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Balanced Matrix Structure and New Product Development Process at Texas Instruments Materials and Controls Division

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Abstract

exas Instruments is a global player in thesemiconductor business. One of its divisions isMaterials and Controls (M&C), with European head-quarters in Almelo, the Netherlands. All the com-pany’s products are customer-specific. Productfunctionality and durability are qualifiers in the marketplace. Competition is mostly based on product price.Furthermore, delivery reliability is essential. Relativeto competition, the company is performing well on allthese indicators.Recently, product life cycles started to shorten. Thisrequired the company to look deeply into its time-to-market and, as its products are engineered to order,particularly new product development (NPD) leadtime. The company soon realised that its traditionalfunctional hierarchy would not allow a radical reduc-tion of time-to-market. In 1995 it was thereforedecided to change from the functional structure to aBalanced Matrix structure and to adopt a new projectmanagement procedure called the New Product Devel-opment Process – NPDP, in order to speed up NPDprojects by a factor two.The objective of the present paper is to describe andevaluate the design and implementation of, and thecompany’s experiences with, the new NPD organisa-tion and procedure and the contribution of the newsituation to the company’s performance in the marketplace. Based on that, lessons will be drawn for thetheory and practice of NPD management.

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... The authors did not include performance measures in their study. Finally, in a case study of implementation of a structured NPD process at Texas Instruments, Bernasco et al. (1999) observed that meetings, committees and telephone calls improve interaction, but not necessarily collaboration. Collaboration is improved by sharing goals, mutual understanding and informal activity. ...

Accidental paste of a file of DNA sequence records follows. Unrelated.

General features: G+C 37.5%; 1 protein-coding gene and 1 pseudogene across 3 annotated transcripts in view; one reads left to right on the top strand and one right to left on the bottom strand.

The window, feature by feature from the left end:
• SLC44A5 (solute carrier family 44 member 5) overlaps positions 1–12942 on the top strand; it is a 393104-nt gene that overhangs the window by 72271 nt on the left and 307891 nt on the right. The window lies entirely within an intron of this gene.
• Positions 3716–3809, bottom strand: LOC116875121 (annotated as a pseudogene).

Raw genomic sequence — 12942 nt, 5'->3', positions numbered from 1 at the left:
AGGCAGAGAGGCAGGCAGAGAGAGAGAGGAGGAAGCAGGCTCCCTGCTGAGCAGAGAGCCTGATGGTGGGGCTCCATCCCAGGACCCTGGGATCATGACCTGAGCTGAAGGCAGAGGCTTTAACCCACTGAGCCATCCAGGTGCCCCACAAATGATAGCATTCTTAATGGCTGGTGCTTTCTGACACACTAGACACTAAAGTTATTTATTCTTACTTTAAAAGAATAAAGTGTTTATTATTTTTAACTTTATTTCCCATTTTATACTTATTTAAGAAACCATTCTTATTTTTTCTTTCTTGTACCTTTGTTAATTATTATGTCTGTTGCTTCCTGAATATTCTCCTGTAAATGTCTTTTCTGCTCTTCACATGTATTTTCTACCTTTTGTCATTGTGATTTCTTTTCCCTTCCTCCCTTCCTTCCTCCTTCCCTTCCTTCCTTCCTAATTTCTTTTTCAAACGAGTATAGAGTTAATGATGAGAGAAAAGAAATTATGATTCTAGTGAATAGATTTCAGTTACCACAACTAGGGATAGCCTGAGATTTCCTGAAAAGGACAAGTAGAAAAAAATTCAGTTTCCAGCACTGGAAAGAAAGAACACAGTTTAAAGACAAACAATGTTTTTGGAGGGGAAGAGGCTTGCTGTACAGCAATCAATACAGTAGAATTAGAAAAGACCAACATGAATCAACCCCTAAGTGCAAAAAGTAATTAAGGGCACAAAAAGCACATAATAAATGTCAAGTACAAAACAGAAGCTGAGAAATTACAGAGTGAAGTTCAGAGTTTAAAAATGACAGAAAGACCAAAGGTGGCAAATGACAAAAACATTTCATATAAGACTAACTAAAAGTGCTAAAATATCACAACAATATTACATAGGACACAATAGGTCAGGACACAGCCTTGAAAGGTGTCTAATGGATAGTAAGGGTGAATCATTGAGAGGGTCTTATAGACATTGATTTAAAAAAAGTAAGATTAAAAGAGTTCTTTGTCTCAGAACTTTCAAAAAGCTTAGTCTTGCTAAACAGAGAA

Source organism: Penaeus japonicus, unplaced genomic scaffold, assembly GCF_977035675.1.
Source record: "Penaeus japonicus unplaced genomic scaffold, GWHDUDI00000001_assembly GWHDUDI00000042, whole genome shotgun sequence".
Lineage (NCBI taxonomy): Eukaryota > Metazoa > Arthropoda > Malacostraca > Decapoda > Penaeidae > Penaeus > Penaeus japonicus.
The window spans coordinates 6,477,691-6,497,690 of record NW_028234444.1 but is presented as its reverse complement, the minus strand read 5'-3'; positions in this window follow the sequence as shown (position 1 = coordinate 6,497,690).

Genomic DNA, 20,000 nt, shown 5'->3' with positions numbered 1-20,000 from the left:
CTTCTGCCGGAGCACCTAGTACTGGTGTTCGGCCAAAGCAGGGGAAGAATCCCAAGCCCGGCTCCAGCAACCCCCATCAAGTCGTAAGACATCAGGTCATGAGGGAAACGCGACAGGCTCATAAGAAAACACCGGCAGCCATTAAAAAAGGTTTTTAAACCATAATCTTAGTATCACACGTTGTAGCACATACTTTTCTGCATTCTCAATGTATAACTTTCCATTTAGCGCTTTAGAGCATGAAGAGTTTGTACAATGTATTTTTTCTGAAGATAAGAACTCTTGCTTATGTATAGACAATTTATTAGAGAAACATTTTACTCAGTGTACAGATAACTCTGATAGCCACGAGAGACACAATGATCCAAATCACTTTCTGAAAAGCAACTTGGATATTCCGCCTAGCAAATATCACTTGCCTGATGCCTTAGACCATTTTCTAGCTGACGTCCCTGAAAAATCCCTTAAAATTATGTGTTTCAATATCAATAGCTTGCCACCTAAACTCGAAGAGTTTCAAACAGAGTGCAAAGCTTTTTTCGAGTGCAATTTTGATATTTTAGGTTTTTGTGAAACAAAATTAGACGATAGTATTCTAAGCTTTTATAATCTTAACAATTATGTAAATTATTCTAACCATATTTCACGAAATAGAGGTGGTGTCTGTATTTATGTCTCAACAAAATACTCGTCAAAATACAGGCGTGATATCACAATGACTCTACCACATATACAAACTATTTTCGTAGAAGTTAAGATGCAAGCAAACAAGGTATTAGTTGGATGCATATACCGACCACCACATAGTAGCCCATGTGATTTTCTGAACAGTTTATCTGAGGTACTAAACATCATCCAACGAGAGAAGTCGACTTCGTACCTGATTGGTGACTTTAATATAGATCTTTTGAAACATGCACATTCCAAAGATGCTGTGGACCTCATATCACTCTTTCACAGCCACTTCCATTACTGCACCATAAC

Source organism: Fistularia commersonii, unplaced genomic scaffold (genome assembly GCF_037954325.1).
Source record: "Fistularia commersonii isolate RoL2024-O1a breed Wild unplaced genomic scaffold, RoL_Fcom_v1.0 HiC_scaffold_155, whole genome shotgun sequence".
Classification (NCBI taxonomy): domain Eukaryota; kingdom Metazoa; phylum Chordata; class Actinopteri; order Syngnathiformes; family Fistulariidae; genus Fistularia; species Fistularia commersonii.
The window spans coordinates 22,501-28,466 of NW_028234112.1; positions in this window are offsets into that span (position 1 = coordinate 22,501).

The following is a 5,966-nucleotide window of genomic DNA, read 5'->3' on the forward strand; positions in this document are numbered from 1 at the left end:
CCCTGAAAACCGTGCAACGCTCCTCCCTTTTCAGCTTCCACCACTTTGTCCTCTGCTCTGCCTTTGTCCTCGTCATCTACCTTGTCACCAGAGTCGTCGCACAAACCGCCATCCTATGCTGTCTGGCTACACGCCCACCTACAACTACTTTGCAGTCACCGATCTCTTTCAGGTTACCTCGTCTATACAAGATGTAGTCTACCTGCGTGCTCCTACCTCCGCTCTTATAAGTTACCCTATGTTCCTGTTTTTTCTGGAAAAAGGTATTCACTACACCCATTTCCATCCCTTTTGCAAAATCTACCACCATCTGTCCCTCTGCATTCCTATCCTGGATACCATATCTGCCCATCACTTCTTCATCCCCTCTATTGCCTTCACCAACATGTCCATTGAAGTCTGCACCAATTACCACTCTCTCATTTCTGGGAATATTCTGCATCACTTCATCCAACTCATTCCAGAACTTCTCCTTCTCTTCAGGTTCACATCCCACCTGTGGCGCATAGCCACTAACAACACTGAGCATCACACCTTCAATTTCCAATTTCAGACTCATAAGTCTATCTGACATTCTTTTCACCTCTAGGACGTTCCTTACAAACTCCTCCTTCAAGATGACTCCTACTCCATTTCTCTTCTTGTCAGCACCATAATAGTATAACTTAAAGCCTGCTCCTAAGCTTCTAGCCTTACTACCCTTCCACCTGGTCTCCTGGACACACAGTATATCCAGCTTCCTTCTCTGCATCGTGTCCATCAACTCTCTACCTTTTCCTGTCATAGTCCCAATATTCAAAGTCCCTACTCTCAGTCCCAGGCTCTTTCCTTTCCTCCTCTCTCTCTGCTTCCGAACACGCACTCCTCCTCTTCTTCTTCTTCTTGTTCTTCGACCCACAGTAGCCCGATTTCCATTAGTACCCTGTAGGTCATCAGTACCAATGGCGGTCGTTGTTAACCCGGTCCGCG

... Jassawalla and Sashittal, 1998) explore the integration mechanisms only and do not look at performance; similarly, Hauptman and Hirji (1999) explore the integration mechanisms, but not functional integration per se. Kahn (1996) and Bernasco et al. (1999) concentrate on interdepartmental integration, and not on integration at the level of the NPD project. Other contributions to the study of the relationship between functional integration and performance tend to focus on one of its dimensions only; for example, Gupta and colleagues (Gupta et al., 1985; 1986) and Song and colleagues (Song and Parry, 1992; Song et al. 1998) have mainly examined the interaction side of integration, which is defined as joint involvement between functional departments in a number of activities intimately related to NPD. ...
Article
The objective of this paper is to explore the relationship between performance in new product development (hereinafter NPD) and functional integration under different conditions of project uncertainty. Functional integration is conceived as a two-dimensional concept, encompassing a behavioural — collaboration — and a structural — interaction — dimension.This study is based on 92 questionnaires looking at NPD activities in more than 40 British and Dutch companies from various industrial sectors. The results suggest that the nature of the relationship between integration and performance is contingent upon the project stage and the degree of novelty in the new product. Integration in the initial stages of the project assumes a prominent role in the quality of the end product, whereas in later stages it is more associated with time to market than with costs and end product quality. Results further show that the dimension collaboration of integration may be more relevant under circumstances of high new product innovativeness than when minor variations are introduced in a new product. The paper ends with a discussion of the use of universal approaches to NPD management.